Microalgae are being considered as a viable feedstock for large-scale production of biodiesel. However, though it may look simpler to obtain lipids from microalgae, the overall process of choosing an algal strain, cultivation, harvesting, dewatering, and extraction of oil is quite complicated and not economically prudent at this time. A thorough understanding of algae and the overall biodiesel production process discussed in this paper is vital so that focused research might lower the costs involved. Various diverse species of microalgae are currently being used as feedstocks for biofuel. Heterotrophic culture may be preferred over photoautotrophic cultivation. For cultivation, specially fabricated photobioreactors (PBRs) have the capability to overcome the constraints and limitations of the open raceway ponds, although the former are cost intensive as compared to the latter. Exergy analysis of algal-biodiesel-carbon dioxide cycle shows the overall process to be renewable and hence should attain global attention.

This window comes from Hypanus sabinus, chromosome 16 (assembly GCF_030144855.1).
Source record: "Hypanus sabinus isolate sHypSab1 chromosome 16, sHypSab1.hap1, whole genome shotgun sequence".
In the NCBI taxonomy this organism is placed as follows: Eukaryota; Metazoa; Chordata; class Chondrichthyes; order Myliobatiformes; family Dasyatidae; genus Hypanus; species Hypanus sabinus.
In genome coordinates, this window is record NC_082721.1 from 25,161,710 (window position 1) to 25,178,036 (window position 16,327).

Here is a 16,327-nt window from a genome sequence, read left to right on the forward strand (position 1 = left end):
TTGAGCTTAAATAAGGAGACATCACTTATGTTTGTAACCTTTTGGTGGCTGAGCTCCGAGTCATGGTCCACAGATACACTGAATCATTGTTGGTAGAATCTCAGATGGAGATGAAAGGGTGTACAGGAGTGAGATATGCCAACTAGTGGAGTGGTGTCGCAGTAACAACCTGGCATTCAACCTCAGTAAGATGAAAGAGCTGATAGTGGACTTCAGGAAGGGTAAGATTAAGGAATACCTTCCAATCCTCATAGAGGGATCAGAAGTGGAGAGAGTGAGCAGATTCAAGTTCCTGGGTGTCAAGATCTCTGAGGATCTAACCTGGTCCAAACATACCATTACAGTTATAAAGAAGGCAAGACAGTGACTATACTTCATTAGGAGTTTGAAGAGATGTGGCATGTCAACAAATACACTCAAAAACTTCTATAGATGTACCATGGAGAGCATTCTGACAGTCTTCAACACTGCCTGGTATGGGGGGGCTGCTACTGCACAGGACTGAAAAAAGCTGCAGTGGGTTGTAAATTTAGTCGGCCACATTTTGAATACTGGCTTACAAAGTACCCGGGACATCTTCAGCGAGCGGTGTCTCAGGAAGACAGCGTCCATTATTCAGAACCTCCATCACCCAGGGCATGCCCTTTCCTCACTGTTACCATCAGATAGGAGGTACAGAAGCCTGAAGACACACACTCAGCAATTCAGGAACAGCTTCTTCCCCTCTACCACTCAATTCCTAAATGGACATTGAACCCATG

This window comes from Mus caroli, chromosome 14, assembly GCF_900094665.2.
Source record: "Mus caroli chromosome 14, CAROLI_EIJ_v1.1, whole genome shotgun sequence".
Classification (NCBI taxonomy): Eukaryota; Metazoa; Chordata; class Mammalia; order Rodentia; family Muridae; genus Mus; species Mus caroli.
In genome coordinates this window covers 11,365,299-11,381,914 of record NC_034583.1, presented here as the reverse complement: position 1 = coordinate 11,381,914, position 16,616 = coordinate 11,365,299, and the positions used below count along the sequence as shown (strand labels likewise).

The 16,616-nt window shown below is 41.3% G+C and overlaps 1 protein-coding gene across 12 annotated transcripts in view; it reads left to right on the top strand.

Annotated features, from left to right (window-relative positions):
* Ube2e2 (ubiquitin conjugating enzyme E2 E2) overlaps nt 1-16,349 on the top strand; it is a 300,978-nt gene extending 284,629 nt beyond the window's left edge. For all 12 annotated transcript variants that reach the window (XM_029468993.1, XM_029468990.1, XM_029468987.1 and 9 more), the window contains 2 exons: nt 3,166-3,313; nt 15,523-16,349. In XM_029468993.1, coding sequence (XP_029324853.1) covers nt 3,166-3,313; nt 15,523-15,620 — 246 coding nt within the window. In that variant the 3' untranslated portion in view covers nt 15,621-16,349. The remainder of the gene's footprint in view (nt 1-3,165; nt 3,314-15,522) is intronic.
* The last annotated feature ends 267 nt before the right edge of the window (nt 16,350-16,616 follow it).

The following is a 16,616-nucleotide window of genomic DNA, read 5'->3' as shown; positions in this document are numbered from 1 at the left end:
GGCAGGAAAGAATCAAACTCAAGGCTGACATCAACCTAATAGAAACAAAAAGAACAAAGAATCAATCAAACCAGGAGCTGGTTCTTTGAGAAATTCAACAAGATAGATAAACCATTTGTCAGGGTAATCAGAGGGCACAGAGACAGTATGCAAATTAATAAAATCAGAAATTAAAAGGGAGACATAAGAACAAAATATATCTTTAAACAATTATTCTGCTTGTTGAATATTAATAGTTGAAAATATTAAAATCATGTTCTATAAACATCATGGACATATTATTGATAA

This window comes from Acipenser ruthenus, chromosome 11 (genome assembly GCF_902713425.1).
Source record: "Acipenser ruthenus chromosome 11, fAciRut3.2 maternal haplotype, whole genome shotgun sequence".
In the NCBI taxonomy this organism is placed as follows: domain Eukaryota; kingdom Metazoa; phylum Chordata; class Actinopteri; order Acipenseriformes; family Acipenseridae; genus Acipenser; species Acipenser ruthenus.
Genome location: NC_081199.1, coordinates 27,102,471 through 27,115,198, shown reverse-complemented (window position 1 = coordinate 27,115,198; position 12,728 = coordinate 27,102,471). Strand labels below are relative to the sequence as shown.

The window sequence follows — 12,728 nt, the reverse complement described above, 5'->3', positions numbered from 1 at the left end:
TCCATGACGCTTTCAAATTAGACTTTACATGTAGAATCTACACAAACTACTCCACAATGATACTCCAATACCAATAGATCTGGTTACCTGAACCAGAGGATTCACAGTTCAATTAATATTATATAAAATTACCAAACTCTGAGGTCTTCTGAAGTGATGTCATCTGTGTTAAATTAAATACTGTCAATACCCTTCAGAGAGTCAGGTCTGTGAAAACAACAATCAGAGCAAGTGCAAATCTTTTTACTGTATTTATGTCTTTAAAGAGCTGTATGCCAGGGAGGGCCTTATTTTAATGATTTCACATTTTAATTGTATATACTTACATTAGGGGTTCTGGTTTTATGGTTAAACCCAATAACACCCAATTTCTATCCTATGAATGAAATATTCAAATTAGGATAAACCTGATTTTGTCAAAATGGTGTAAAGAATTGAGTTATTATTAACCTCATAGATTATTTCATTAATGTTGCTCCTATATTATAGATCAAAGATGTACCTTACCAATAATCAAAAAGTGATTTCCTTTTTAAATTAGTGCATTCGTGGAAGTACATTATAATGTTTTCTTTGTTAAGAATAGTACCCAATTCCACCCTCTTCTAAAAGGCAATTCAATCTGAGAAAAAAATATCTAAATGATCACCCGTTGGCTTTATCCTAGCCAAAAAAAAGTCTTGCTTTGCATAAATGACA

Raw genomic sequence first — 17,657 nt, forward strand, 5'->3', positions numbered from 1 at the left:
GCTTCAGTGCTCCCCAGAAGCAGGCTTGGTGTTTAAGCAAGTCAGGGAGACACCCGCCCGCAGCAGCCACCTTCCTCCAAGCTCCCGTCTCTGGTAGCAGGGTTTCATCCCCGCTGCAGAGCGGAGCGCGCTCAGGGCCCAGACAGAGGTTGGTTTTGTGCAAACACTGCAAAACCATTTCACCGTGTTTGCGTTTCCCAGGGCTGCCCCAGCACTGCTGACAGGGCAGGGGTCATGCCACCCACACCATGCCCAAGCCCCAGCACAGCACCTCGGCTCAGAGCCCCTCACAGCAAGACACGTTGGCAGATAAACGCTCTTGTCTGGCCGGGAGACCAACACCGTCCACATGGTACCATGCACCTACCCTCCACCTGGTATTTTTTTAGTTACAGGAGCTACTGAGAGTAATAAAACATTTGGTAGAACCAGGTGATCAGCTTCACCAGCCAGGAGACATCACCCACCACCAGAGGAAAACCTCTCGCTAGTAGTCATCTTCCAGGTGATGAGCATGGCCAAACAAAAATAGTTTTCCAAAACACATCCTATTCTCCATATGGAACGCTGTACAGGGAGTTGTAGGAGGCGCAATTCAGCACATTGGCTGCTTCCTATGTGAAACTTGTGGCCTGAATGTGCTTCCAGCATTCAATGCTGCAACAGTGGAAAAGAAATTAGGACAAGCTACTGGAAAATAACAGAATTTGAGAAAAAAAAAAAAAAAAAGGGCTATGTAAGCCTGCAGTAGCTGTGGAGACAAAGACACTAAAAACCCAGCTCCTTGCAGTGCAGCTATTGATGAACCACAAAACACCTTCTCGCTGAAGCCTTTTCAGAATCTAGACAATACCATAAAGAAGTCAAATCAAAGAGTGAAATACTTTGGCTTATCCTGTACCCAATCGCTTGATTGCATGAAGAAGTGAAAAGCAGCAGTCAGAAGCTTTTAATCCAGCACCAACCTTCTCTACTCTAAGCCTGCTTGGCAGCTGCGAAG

Sharma, Y. C., Singh, B., & Korstad, J. (2011). A critical review on recent methods used for economically viable and eco-friendly development of microalgae as a potential feedstock for synthesis of biodiesel. Green Chemistry, 13(11), 2993-3006.